Renowned author and Mobile, Ala. native Michelle Richmond received Troy University’s Hall-Waters Prize during a luncheon on Thursday at the Troy Campus.
Richmond spent the morning speaking with students about the evolution of her career from publishing collections of her short stories to writing best-selling novels. During the morning session, Richmond was interviewed by a panel of students from English Department Chair Dr. Kirk Curnutt’s English Senior Seminar class, many of whom are aspiring authors themselves.
Richmond, who grew up along the Alabama Gulf Coast but has resided in California since 1999, told the crowded ballroom of students that her southern roots still play an important role within her writing.
“I think what the characters experience is what I what I experience, but what any of you who have moved here from far away or those who will move far away from here, I think that there is a push-pull,” Richmond said. “You are always looking back to where you came from and you are always aware of the meaning of that place and the landscape of that place. But, you are also pulled toward your new place. You are making a new life in somewhere very different than your old life. I think there is the longing for the past but there is also the pull toward this new life. Then what happens is your new life becomes your life.”
She told the aspiring authors in the crowd that the publishing industry changes rapidly, noting that her first New York Times best-selling novel, “The Year of Fog,” which was published by Random House in 2007, might not be published by the Random House of today.
“The publishing industry has moved toward promoting certain genres. They have always done this, but now they want the big sales. There is more of a push toward thrillers and Sci-Fi,” Richmond said. “There are also some positive changes. The good thing to know if you are writer going out into the world is that the publishing landscape is going to change rapidly. You are not going to be able to predict what is happening. There are still publishers who will say ‘write what you want’, you just have to figure out how to find your home and where to find it.”
During the presentation of the award, TROY Chancellor Dr. Jack Hawkins, Jr. said Richmond joins the long list of southern success stories in the area of arts and literature to be recognized with the award.
“This is a tradition that began in 2002, and through the years, it has recognized some of the giants of southern arts and literature,” Dr. Hawkins said. “Today is certainly another credit to that long list of success stories as we award this honor to Michelle Richmond.”
The Hall-Waters Prize is endowed by TROY alumnus Dr. Wade Hall, an author, former member of the faculty at the University of Florida and professor emeritus of English at Bellarmine University in Louisville, KY. Dr. Hall, a native of Bullock County, endowed the prize as a memorial to his parents, Wade Hall Sr. and Sarah Elizabeth Waters Hall. The award is presented regularly to a person who has made significant contributions to Southern heritage and culture in history, literature or the arts.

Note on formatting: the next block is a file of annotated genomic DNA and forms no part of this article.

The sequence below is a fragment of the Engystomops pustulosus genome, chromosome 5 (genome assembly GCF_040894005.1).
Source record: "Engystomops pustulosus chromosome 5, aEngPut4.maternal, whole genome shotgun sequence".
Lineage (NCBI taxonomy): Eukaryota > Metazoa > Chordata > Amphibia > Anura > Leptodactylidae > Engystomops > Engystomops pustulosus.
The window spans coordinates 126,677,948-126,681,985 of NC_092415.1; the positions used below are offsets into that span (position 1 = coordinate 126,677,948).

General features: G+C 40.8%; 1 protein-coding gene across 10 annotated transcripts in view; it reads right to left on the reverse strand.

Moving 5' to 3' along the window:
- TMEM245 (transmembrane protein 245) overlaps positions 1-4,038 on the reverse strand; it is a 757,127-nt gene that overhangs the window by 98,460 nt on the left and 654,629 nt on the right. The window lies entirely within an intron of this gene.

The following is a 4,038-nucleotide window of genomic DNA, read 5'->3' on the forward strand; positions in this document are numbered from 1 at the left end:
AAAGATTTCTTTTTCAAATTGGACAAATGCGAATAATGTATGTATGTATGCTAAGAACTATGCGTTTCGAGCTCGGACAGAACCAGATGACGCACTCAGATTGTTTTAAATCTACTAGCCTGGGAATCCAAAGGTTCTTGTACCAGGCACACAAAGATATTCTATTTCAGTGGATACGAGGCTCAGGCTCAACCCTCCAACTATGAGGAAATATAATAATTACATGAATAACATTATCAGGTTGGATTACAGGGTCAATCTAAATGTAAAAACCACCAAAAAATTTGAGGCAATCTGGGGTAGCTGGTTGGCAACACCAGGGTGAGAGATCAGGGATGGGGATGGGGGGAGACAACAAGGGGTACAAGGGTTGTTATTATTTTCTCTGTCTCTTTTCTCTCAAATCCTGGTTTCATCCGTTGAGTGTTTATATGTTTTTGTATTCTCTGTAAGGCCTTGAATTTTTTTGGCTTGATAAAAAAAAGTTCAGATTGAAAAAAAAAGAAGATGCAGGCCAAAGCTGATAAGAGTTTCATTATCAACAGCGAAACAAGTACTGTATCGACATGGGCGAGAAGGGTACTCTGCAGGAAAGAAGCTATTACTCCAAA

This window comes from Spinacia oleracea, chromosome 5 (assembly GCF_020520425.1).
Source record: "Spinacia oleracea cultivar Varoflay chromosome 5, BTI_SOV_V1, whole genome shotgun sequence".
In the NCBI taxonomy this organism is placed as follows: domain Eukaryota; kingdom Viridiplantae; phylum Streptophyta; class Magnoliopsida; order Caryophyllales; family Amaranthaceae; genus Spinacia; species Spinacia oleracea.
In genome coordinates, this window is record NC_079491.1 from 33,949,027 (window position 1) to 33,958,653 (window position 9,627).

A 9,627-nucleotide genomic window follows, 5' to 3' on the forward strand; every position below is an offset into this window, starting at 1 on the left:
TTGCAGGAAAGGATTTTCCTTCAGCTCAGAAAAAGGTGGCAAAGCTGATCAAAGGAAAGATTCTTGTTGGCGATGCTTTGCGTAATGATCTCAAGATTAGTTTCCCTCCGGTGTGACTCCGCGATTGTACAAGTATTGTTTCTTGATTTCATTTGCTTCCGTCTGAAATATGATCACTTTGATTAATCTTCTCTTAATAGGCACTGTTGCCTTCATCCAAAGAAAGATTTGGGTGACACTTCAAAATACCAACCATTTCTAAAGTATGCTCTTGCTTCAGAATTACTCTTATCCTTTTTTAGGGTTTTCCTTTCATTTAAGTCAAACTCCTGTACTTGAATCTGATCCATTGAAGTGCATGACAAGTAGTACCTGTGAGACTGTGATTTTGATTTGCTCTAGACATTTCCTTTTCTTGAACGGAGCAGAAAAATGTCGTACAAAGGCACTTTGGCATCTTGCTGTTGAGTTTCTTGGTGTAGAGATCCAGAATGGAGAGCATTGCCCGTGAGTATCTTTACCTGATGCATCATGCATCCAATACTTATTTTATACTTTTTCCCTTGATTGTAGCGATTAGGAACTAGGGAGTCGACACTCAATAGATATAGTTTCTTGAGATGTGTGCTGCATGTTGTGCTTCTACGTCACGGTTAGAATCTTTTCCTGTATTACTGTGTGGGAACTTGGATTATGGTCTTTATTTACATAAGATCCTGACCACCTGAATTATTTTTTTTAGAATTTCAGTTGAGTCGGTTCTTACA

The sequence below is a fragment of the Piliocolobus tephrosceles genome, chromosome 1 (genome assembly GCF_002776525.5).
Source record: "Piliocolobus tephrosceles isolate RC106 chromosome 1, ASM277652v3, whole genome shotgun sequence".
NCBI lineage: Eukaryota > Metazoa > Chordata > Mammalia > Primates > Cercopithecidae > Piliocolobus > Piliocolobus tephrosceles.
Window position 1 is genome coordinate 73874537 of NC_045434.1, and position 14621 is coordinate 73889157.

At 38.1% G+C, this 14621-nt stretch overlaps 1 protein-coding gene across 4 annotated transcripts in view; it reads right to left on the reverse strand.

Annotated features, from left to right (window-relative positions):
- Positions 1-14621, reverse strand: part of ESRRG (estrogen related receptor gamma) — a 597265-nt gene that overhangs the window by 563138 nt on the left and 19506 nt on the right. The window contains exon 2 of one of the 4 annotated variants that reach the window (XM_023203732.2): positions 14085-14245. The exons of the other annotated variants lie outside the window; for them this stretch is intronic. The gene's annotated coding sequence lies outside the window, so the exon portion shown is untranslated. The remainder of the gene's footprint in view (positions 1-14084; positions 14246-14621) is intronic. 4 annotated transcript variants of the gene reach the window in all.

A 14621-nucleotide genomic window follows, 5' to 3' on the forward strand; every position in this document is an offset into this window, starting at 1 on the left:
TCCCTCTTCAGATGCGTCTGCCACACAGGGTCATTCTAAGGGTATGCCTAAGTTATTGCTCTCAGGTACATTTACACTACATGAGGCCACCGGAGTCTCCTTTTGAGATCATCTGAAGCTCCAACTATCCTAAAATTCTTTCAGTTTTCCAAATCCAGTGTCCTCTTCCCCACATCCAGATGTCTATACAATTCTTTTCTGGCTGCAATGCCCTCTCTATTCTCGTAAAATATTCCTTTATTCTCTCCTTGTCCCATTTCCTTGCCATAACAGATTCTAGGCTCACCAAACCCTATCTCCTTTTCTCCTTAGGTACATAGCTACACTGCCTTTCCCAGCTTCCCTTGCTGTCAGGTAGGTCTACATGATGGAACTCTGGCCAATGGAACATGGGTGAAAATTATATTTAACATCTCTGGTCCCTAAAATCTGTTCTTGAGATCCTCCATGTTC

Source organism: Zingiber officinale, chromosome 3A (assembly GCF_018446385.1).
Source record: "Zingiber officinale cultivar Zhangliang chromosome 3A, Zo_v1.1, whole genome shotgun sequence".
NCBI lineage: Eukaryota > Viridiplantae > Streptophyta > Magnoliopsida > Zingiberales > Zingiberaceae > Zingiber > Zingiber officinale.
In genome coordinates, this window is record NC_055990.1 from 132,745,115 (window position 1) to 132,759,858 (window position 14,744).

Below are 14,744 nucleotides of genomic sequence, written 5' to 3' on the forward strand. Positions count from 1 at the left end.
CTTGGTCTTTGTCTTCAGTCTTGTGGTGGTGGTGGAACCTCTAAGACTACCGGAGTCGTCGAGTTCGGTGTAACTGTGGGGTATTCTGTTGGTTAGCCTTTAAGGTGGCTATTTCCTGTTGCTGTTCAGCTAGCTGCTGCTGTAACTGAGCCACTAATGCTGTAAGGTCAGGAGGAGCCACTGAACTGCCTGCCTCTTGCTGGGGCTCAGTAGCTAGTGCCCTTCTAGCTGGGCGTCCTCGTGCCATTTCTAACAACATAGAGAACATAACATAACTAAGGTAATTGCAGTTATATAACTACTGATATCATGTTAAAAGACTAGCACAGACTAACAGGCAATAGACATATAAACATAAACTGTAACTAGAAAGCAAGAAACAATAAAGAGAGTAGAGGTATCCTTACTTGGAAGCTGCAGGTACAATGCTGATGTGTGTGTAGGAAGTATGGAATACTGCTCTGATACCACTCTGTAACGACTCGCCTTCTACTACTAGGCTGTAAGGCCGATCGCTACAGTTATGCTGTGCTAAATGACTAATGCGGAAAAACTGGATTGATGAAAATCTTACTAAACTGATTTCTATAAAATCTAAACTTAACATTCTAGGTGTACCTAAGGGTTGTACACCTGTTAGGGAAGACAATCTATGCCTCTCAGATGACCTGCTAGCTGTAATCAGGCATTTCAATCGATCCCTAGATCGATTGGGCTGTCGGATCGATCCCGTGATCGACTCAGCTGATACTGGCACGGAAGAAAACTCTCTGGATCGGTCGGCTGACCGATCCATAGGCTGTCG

“Wade was best characterized not only as a Southern gentleman, but also a renaissance man,” Dr. Hawkins said. “He was truly a treat to be around and to know.”
Gregg Swem, representing the late Dr. Hall, said the award was one part of Hall’s legacy left to Troy University, noting also the collection of postcards that was given to the University that has since been developed into traveling exhibits that have gone throughout the state, as well as other parts of the country. Hall’s time at TROY played an important role in his success, Swem said, and it was important that his legacy lived on through these various areas of the University.
Maj. General Walter Givhan, USAF ret., who serves as Senior Vice Chancellor for Advancement and Economic Development for TROY, said the University was proud to honor Richmond for her global success.
“We are especially proud to see an Alabama native like Michelle achieve global success as an author,” Givhan said. “Her voice is one that is confident, masterful, sure and eloquent, a distinctive voice that we are indeed proud honor today.”
Richmond said receiving the Hall-Waters Prize was a tremendous honor.
“It means the world to me to come home to Alabama,” she said. “It was at Murphy High School, that huge public high school, that I was told I could be and had a future as a writer. I come from a southern family who sat around telling stories all the time. The story-telling voice of the South is what has informed my writing and gone forward into all areas of my life. This award means the absolute world to me.”